In 2013, I stayed on Madagascar for an entire month, working as a bike and tour guide. One of the trips was from the capital Antananarivo ("Tana" for short) to Toamasina on the east coast. More than 350k on the bike. After we stayed on the beaches of the Indian Ocean for a couple of days, we flew back to Tana. We stayed at the Hotel Tana-Jacaranda on Arabe Rainitsarovy, with a great view of the haute ville in the area of Andolaho.
On one of the walks around the area, which usually led down to Lac Anosy, the lake with the "Anjely Mainty" (Black Angel) memorial on an island in the center, honoring the soldiers lost fighting for France in the first World War. I think it was where Rue Rakotonirina turns west, where I saw those two kids.
I noticed them playing with a ball made of plastic bags. And although there was a sad dumpster just a few feet to the right of the image where they apparently lived, those kids as all the kids I met on the bike tours, walking the cities or later in the remote villages along the Tsiribihina river, were happy. Genuinely happy to be alive. It is far from romantic to be poor (and most of the families living outside the cities live on something like two bucks a day), but I am far more sympathetic to a poor man's take on life and what really matters.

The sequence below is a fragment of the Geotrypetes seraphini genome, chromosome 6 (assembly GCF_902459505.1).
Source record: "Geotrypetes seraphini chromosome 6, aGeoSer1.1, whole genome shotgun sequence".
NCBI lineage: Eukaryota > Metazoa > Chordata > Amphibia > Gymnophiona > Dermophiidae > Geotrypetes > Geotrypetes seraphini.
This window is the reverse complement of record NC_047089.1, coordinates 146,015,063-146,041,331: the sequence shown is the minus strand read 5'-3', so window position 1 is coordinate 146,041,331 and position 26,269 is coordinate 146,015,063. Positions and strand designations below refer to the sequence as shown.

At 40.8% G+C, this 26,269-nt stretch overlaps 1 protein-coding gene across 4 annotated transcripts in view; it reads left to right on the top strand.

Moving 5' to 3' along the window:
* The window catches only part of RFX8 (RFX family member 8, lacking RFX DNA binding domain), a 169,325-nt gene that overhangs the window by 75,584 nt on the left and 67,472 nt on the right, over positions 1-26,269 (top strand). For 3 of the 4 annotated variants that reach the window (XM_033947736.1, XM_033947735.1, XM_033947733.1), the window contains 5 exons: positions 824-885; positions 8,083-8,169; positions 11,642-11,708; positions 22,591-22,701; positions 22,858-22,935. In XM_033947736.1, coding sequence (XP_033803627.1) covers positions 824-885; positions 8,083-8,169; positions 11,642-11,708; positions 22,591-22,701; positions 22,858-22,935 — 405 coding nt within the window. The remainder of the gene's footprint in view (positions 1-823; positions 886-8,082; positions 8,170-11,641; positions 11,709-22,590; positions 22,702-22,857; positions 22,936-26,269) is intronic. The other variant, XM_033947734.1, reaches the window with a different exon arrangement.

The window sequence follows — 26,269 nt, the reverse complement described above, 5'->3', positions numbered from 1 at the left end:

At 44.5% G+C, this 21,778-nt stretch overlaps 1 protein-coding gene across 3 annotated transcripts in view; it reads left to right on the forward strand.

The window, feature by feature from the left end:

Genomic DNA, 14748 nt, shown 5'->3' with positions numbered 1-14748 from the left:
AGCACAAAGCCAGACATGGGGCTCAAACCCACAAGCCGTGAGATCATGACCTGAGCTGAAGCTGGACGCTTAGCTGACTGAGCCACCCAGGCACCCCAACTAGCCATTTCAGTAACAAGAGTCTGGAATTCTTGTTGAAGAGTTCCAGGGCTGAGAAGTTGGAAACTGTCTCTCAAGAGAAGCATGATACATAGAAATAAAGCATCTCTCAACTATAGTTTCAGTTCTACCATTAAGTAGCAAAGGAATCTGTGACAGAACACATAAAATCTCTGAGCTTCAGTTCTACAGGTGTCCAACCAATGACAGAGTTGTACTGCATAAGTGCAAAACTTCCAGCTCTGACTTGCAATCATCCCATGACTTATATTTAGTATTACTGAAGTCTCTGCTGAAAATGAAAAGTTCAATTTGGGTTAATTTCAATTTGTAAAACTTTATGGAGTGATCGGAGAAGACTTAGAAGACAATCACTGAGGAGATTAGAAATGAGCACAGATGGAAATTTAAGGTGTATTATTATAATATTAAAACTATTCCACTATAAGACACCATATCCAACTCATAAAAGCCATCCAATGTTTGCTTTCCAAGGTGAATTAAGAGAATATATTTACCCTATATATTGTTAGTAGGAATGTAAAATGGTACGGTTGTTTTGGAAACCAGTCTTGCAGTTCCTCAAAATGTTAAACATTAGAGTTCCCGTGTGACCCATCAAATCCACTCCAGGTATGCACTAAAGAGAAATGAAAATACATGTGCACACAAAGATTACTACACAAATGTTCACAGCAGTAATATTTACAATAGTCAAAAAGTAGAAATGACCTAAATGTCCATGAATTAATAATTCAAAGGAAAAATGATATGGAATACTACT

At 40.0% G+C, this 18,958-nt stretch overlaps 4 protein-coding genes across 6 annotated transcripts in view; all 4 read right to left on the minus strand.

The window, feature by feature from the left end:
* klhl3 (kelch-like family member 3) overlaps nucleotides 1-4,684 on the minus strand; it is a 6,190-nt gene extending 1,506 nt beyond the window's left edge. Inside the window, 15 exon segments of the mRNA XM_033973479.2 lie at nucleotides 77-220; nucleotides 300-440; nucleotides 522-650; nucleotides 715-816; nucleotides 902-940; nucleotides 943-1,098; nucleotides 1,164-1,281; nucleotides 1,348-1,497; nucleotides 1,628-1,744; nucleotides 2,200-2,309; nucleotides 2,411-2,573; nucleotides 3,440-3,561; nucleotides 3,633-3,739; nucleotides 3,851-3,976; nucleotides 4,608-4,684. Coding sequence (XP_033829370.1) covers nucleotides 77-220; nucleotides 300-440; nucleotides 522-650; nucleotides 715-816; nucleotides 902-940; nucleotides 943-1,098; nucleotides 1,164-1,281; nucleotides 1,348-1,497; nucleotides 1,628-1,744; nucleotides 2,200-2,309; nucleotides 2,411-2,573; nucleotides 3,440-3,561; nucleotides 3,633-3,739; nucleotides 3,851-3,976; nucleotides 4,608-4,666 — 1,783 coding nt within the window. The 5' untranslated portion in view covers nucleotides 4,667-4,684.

And still, as I was standing there, taking the picture on the Point-And-Shoot Nikon Coolpix L27, I kind of felt ashamed. I should have at least shown them the picture. Because that was something those children loved. To see themselves on the screen on the back of the camera. And as I saw the pure joy in their eyes and heard the laughter I loved it too.